If you know me, you’ll know that I believe in data – knowledge applied effectively. You must have noticed how, in the press, on air – any place that we discuss who we are and what we do – we all resort to collective descriptions of “the sector” or “the community”. The problem with this reference is that, while we are one community, we are all unique. And that’s a challenge to communicate.
There is no one size fits all, and yet every mechanism we have to communicate what we do pushes us in that direction—the Form 990, the Canadian Form T3010, an op-ed or annual report— it’s too complex to explain simply in a limited number of words.
We can’t afford to duck the issues of our time: fundraising costs, ethics, donor control, privacy. We are in times of great stress for us and for the communities we support.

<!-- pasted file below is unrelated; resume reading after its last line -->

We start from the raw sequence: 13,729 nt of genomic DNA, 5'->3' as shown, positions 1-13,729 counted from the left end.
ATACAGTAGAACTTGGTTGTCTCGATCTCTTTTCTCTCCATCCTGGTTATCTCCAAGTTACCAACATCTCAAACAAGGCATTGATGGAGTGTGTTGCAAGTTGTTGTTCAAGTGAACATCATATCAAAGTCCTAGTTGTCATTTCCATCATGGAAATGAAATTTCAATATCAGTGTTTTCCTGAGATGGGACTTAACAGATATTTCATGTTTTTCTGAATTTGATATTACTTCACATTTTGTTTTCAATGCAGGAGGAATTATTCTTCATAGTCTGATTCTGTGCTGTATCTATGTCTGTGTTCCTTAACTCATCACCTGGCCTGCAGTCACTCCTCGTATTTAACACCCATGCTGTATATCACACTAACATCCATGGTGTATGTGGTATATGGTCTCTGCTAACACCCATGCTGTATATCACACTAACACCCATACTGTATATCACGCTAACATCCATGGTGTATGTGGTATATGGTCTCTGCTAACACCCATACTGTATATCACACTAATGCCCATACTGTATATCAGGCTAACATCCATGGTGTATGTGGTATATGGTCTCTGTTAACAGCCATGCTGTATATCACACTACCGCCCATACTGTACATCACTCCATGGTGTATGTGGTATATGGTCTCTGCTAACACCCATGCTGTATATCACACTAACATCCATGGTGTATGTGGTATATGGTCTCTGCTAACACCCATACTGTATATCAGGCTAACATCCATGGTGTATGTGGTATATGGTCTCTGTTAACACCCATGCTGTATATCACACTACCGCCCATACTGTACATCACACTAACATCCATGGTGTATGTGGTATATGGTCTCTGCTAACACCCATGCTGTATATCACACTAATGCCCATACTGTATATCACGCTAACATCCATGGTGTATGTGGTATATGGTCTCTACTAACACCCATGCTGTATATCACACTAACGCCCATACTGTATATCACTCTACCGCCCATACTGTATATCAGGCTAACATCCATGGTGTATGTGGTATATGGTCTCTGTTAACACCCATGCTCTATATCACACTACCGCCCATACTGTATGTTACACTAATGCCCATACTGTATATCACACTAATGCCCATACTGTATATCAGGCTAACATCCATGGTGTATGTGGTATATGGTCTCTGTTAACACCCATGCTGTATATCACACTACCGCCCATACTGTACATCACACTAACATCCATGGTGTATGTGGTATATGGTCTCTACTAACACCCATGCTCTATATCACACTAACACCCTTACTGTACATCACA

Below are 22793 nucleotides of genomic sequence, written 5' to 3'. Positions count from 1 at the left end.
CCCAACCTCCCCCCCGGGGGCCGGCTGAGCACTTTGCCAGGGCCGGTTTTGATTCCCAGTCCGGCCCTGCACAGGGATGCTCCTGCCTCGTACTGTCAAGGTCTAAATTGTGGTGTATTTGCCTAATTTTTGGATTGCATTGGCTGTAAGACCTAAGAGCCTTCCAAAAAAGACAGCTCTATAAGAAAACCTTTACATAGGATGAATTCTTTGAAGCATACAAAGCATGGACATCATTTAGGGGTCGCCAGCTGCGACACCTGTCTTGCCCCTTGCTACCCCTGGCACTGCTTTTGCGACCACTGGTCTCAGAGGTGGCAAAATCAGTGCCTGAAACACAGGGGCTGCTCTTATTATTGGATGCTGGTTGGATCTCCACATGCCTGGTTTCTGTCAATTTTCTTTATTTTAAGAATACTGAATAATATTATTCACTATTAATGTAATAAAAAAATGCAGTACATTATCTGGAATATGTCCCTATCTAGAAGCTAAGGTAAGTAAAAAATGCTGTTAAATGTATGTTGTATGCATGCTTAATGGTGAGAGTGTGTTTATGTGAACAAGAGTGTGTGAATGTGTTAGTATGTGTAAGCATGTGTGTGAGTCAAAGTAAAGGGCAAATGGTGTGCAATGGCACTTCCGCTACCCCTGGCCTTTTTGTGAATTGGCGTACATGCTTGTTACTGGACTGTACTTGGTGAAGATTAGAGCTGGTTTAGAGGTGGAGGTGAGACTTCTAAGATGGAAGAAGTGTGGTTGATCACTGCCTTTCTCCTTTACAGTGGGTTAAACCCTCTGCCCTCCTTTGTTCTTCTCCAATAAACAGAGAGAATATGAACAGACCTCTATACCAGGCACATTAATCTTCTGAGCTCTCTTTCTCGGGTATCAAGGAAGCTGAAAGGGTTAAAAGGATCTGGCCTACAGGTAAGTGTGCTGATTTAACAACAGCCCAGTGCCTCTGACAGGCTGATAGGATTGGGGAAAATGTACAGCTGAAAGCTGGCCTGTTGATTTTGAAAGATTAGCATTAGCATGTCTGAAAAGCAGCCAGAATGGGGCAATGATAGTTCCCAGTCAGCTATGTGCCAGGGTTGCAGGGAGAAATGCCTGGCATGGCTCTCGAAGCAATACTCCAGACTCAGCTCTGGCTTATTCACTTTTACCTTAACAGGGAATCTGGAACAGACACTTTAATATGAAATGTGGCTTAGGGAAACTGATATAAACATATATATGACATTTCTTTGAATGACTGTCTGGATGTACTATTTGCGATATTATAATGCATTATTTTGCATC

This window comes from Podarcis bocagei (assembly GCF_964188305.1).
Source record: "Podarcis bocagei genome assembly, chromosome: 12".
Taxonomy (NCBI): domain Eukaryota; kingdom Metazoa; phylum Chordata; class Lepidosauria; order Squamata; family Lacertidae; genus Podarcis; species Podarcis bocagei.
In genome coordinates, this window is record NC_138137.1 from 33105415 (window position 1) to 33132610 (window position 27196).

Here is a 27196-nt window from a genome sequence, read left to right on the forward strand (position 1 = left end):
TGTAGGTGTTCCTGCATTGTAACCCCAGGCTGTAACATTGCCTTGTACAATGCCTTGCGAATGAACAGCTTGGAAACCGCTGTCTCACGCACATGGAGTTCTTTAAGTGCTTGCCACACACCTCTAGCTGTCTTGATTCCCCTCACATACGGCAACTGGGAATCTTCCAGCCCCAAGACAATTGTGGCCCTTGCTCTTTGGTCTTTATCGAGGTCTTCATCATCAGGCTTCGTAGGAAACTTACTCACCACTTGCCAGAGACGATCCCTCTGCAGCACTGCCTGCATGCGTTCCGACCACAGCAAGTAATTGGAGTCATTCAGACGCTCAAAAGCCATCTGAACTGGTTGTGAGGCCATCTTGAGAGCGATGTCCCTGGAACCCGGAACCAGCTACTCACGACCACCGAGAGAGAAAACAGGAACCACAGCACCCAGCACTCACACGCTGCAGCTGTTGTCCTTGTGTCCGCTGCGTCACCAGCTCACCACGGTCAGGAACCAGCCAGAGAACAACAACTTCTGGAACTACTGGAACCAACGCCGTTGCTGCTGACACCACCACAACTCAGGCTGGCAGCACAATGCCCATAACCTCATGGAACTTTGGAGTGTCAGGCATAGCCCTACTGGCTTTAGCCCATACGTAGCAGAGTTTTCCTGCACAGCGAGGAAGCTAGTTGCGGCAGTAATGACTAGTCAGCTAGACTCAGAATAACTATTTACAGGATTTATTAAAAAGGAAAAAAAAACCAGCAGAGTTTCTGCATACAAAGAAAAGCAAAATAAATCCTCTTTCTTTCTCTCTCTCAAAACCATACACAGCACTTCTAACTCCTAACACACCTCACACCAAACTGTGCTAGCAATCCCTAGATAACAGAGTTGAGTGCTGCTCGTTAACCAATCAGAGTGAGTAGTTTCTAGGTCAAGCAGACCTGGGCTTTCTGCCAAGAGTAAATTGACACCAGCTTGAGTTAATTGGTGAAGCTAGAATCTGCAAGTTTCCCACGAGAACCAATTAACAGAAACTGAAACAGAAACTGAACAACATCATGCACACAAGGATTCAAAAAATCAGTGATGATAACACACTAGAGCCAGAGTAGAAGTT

But there’s no better time to learn the skills we need to communicate who we are, what we do and what it takes to keep the show on the road. And we can’t afford to be quiet either. There’s too much at stake, and we have to make our voice heard to have any impact.
In the words of Rahm Emanuel, “Don’t waste a crisis.”